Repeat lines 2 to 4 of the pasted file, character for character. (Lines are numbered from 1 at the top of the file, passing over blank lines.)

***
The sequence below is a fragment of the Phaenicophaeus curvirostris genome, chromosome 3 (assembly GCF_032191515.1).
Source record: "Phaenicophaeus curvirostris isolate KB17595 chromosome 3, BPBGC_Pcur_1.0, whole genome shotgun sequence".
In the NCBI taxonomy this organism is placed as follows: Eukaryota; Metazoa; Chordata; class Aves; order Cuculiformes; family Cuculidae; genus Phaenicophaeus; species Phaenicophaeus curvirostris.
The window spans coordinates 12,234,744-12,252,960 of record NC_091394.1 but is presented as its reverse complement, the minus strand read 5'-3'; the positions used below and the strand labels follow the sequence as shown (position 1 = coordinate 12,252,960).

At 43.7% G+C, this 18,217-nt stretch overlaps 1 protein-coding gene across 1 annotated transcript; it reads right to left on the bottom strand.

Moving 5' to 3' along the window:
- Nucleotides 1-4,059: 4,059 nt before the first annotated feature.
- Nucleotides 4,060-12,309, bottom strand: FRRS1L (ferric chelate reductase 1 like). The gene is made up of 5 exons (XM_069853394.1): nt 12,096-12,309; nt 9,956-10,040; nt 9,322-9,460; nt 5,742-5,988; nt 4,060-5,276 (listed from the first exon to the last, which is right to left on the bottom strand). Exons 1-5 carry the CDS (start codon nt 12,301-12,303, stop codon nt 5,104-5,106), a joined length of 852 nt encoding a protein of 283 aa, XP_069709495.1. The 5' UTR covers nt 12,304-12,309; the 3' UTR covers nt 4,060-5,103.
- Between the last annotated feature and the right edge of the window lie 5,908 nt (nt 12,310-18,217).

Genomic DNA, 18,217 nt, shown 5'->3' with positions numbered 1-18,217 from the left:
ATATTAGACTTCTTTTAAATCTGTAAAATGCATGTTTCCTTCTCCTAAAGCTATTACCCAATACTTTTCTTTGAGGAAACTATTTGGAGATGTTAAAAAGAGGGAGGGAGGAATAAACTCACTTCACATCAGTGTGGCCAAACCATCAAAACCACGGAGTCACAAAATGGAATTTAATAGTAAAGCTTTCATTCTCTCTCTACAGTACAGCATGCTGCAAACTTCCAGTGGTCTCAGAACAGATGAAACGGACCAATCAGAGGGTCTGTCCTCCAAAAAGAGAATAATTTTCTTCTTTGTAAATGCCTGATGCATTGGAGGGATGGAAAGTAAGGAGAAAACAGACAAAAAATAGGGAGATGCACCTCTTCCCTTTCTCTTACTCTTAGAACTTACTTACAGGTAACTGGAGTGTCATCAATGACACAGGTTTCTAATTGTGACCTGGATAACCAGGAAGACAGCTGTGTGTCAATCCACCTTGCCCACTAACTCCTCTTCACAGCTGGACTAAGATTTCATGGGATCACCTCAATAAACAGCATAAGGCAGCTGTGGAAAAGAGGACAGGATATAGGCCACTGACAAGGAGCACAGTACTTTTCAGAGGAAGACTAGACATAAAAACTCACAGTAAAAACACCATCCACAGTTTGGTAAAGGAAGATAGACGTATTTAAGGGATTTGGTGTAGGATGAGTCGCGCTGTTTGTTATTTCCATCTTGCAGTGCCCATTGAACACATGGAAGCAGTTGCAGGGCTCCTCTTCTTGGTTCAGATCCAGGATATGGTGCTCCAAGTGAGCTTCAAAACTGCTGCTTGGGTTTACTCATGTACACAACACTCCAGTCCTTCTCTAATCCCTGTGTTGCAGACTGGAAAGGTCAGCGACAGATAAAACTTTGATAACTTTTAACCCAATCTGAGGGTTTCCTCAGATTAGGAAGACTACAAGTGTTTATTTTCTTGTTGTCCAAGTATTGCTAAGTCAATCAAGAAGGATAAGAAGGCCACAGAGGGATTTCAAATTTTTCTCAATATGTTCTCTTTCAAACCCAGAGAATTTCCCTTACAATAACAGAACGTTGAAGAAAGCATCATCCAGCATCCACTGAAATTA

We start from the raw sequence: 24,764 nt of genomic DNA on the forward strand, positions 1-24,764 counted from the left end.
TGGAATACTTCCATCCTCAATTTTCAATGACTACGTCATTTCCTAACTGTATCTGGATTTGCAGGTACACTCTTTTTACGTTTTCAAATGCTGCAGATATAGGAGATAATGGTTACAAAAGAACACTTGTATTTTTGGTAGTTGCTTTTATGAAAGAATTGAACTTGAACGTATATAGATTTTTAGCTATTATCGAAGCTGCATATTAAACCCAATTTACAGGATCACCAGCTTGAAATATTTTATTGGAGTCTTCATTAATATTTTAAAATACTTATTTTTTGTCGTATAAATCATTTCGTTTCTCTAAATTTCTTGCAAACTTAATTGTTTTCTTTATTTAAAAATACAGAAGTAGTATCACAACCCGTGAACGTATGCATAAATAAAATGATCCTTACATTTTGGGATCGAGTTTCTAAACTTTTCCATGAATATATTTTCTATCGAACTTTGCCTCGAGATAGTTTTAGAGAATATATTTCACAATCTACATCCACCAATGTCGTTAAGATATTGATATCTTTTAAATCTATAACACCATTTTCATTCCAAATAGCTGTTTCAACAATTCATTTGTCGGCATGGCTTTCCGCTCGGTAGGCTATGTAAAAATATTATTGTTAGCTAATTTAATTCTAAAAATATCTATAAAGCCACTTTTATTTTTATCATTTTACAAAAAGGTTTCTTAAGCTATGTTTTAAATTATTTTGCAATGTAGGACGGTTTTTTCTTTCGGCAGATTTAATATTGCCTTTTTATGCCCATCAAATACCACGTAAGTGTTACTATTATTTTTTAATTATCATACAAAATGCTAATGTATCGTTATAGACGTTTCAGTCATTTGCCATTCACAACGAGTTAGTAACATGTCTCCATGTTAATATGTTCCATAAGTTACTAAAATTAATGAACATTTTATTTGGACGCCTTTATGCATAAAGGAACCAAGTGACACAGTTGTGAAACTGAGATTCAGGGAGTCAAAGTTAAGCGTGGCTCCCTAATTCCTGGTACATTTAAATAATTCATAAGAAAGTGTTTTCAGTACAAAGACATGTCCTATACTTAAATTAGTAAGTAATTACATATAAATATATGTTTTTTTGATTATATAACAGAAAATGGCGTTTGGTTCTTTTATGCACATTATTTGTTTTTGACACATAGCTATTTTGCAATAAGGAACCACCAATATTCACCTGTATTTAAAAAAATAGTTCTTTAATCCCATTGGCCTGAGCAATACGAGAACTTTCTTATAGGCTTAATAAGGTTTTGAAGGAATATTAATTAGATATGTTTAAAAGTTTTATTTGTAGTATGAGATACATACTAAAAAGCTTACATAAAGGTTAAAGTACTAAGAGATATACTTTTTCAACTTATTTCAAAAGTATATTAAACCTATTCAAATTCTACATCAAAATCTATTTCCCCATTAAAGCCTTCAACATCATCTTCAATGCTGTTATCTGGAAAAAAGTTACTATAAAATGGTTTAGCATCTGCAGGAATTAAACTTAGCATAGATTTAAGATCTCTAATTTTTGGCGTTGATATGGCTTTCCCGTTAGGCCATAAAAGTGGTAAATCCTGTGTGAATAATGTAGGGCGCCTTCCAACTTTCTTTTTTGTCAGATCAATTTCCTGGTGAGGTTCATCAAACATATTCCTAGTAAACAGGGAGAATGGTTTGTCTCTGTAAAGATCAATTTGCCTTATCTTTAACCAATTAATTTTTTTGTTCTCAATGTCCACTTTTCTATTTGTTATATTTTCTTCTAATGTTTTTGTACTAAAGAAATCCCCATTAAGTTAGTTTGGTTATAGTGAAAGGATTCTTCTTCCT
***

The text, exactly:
Source record: "Phaenicophaeus curvirostris isolate KB17595 chromosome 3, BPBGC_Pcur_1.0, whole genome shotgun sequence".
In the NCBI taxonomy this organism is placed as follows: Eukaryota; Metazoa; Chordata; class Aves; order Cuculiformes; family Cuculidae; genus Phaenicophaeus; species Phaenicophaeus curvirostris.
The window spans coordinates 12,234,744-12,252,960 of record NC_091394.1 but is presented as its reverse complement, the minus strand read 5'-3'; the positions used below and the strand labels follow the sequence as shown (position 1 = coordinate 12,252,960).